The U.S. Supreme Court on Monday ended a long legal struggle to sue top officials such as former FBI director Robert Mueller and former Attorney Gen. John Ashcroft for damages for alleged mistreatment of post-Sept. 11 detainees held in a Brooklyn federal jail, ruling that the lawsuit can’t go forward.

Despite allegations that Arab and Muslim men were rounded up with high-level approval and held in restrictive conditions based on their religion or country of origin, the high court said suits for money damages could interfere with decision making at times of national crisis.

“National security policy is the prerogative of the Congress and the President,” Justice Anthony Kennedy wrote in the majority opinion. “ . . . The risk of personal damages liability is more likely to cause an official to second-guess difficult but necessary decisions concerning national-security policy.”

The case split the court 4-2 along partisan lines, with the court’s conservative bloc joining Kennedy while liberal justices Ruth Ginsberg and Stephen Breyer dissented.

“History tells us of far too many instances where the Executive or Legislative branch took actions during time of war that on later examination turned out unnecessarily and unreasonably to have deprived American citizens of basic constitutional rights,” the two said in their dissenting opinion.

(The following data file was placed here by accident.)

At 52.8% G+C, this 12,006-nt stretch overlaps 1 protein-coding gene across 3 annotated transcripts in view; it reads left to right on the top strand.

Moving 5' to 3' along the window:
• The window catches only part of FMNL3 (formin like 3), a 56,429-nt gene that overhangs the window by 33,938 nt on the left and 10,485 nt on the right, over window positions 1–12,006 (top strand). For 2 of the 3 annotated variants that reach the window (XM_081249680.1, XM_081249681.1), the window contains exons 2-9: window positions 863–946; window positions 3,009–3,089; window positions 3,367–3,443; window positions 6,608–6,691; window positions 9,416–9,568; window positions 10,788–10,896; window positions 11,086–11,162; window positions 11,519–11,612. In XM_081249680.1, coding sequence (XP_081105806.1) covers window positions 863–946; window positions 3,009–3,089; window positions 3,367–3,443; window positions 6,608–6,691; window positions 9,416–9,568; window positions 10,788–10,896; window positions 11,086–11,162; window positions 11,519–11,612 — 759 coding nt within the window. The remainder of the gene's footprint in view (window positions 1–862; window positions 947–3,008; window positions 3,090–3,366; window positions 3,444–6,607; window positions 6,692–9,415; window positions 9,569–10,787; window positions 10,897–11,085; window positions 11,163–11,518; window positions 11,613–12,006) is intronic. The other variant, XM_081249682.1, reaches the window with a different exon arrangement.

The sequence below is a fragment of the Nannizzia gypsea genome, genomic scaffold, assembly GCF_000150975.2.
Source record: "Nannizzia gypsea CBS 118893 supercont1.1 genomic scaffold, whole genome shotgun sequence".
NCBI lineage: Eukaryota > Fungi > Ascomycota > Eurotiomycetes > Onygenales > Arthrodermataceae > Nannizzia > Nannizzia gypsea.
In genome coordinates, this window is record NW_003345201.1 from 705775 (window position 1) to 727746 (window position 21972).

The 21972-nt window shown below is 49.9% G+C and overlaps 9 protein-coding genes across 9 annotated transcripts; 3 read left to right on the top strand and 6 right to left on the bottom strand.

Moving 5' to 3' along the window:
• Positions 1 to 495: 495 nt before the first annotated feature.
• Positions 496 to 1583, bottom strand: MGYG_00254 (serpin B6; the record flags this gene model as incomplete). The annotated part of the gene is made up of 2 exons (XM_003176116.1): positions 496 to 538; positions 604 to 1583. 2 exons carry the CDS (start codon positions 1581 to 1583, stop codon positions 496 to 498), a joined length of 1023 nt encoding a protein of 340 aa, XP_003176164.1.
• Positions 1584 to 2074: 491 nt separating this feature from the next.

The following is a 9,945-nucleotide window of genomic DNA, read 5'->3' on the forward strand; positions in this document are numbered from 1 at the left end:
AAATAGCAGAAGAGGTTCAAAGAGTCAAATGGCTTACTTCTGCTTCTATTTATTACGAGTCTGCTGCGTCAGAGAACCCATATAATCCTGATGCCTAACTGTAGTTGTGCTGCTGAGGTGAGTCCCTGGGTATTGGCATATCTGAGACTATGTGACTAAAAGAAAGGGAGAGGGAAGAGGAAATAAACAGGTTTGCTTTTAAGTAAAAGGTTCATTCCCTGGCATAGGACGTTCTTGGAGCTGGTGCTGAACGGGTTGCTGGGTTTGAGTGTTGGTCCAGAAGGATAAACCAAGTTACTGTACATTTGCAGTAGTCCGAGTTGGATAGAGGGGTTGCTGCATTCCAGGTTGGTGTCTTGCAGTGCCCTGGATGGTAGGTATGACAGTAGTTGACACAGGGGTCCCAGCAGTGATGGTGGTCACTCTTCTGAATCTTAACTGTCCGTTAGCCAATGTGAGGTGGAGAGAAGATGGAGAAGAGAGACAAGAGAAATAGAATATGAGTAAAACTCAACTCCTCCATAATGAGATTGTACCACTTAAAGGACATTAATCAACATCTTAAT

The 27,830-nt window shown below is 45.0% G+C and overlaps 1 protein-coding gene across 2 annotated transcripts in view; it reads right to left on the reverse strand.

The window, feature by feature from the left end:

Three members of the court did not participate. Justice Neil Gorsuch was not on the Supreme Court when the case was argued, and Justices Elena Kagan and Sonia Sotomayor were involved with the case before joining the court.

The lawsuit was filed in 2002 on behalf of eight men who were swept up for immigration violations in a dragnet following the Sept. 11 attacks and held in harsh, high-security conditions before eventually being cleared and released.

They said the punitive treatment, later documented in Justice Department internal reports, included solitary confinement, strip searches and abuse by guards, and that “maximum pressure” tactics were condoned by top officials despite lack of evidence of terrorist links.

“We are very disappointed with the Court’s dismissal of our clients’ claims,” said Rachel Meeropol of the Center for Constitutional Rights in New York. “The Court’s decision allows for high-level officials to violate the Constitution without fear of personal accountability.”

Before Monday’s ruling, the Second Circuit Court of Appeals in New York had given the go ahead to the suit. The Supreme Court said the lawsuit could proceed against one official, the warden of Brooklyn’s Metropolitan Detention Center, over allegations of “deliberate indifference “ to abusive treatment.